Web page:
Brain activity associated with logical inferences in geometry: focusing on students with different levels of ability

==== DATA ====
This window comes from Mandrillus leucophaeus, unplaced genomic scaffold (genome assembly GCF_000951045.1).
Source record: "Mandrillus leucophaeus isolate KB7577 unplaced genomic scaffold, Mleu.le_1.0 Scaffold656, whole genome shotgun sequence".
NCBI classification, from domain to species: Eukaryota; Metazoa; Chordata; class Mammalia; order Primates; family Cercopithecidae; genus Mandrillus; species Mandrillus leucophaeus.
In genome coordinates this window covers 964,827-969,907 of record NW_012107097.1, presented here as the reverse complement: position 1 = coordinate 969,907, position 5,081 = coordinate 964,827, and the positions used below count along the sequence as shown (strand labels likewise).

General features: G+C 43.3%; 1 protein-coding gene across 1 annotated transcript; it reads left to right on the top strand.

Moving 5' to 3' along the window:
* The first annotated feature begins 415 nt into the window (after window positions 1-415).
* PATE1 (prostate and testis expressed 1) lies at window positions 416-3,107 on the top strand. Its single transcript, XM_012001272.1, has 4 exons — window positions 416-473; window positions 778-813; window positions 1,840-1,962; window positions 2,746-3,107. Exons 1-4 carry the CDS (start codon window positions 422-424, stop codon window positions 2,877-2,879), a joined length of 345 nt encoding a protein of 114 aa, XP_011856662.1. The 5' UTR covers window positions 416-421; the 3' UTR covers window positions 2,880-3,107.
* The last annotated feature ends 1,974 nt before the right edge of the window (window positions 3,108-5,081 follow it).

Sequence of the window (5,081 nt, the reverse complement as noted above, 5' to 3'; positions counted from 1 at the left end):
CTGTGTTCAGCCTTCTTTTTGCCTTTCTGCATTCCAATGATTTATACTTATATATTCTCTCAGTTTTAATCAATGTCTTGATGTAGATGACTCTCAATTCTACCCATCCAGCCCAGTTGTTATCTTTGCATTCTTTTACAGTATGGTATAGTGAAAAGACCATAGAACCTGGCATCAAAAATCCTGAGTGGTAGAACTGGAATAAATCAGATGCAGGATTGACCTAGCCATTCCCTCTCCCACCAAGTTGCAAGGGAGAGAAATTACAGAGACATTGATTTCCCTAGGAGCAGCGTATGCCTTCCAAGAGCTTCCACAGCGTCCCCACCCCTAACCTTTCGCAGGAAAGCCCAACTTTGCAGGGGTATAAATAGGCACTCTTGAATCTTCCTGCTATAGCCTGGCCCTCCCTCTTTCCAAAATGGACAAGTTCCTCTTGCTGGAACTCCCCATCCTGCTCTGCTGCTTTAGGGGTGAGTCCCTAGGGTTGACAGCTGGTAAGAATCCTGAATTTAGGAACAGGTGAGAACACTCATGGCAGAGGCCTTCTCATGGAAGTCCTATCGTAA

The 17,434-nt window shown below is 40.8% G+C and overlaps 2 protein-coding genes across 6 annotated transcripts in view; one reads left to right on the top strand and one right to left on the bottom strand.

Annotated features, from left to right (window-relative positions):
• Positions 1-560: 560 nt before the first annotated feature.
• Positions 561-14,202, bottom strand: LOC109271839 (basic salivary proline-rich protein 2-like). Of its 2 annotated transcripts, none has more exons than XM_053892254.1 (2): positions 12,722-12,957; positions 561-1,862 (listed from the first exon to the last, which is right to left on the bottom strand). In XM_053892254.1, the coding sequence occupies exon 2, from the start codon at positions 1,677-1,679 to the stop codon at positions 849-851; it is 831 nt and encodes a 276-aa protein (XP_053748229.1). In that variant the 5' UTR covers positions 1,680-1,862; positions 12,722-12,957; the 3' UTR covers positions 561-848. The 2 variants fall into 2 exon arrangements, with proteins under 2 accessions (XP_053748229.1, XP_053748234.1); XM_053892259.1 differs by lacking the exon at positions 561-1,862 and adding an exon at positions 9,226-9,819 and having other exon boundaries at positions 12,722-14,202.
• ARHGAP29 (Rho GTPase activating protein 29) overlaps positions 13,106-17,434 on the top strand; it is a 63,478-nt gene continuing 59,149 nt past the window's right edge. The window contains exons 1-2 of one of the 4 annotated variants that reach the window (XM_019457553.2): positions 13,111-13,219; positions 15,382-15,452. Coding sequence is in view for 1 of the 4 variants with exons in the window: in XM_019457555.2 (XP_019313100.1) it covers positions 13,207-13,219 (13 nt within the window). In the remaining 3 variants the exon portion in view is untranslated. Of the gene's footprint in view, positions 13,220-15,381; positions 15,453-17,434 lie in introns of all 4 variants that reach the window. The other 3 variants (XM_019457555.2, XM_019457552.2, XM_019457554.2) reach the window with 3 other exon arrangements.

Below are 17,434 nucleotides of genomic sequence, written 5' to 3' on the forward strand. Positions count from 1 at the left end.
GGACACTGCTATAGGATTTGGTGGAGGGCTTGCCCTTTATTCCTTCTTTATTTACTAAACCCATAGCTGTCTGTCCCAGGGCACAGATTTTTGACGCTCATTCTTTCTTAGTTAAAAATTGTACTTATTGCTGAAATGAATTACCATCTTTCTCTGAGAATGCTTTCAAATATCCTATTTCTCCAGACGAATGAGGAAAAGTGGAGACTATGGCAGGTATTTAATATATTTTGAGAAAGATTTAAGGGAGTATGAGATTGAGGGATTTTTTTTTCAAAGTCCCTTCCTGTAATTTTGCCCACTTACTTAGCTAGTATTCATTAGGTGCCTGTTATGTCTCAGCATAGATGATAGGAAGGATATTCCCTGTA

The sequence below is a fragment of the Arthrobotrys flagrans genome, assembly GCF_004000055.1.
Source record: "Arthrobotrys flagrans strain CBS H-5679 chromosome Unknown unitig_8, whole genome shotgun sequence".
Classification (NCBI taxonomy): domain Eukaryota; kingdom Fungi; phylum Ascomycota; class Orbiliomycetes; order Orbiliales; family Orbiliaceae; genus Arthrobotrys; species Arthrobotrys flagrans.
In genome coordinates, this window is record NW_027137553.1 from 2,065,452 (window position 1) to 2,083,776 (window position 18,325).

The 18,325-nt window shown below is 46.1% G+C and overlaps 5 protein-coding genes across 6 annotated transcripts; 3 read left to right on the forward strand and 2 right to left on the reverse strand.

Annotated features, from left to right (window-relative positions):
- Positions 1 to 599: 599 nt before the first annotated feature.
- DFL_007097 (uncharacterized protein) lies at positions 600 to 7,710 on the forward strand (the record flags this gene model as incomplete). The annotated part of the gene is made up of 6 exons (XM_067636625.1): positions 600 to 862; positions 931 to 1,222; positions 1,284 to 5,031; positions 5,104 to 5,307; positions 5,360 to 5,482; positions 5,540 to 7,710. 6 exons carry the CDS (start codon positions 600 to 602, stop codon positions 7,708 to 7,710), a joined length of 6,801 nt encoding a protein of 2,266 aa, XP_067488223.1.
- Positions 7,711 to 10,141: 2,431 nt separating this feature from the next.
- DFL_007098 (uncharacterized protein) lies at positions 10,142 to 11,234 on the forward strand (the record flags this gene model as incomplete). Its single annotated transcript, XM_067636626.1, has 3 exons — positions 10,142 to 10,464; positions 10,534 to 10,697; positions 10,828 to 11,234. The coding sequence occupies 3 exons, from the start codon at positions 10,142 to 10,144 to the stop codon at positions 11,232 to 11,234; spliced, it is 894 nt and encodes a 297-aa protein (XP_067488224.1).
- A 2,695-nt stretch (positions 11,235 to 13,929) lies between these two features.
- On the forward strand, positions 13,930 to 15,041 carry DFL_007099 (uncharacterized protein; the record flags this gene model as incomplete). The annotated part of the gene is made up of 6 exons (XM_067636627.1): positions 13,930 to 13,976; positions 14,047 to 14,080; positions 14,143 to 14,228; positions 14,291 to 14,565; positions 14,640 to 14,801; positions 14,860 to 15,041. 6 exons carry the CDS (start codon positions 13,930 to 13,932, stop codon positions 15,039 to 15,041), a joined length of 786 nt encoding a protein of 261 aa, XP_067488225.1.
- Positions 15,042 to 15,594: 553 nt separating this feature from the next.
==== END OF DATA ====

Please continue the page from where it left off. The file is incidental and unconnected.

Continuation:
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Mathematical processing associated with solving short geometry problems requiring logical inference was examined among students who differ in their levels of general giftedness (G) and excellence in mathematics (EM) using ERP research methodology. Sixty-seven male adolescents formed four major research groups designed according to various combinations of G and EM factors, while another group of seven students were considered to be ‘super mathematically gifted’ (S-MG). EM and G factors affected behavioral measures similarly: EM and G students were more accurate than their non-EM and non-G counterparts respectively. At the same time, G and EM factors affected electrophysiological measures differently, with significant interaction between G and EM factors associated with absolute ERP amplitudes at some of the solution stages. S-MG students exhibited significantly lower absolute ERP amplitude values, which we attribute to a neural efficiency effect in this research group. Based on the differences revealed, we suggest that our research demonstrates that G and EM factors are interrelated individual traits which are different in nature. Since the accuracy and strength of electrical potentials associated with solving the problems appeared to be of an accumulative nature, we argue that S-MG is an extreme expression of combined EM and G factors. Taking it one step further, we suggest that ability grouping in school mathematics must take into account both EM and G factors.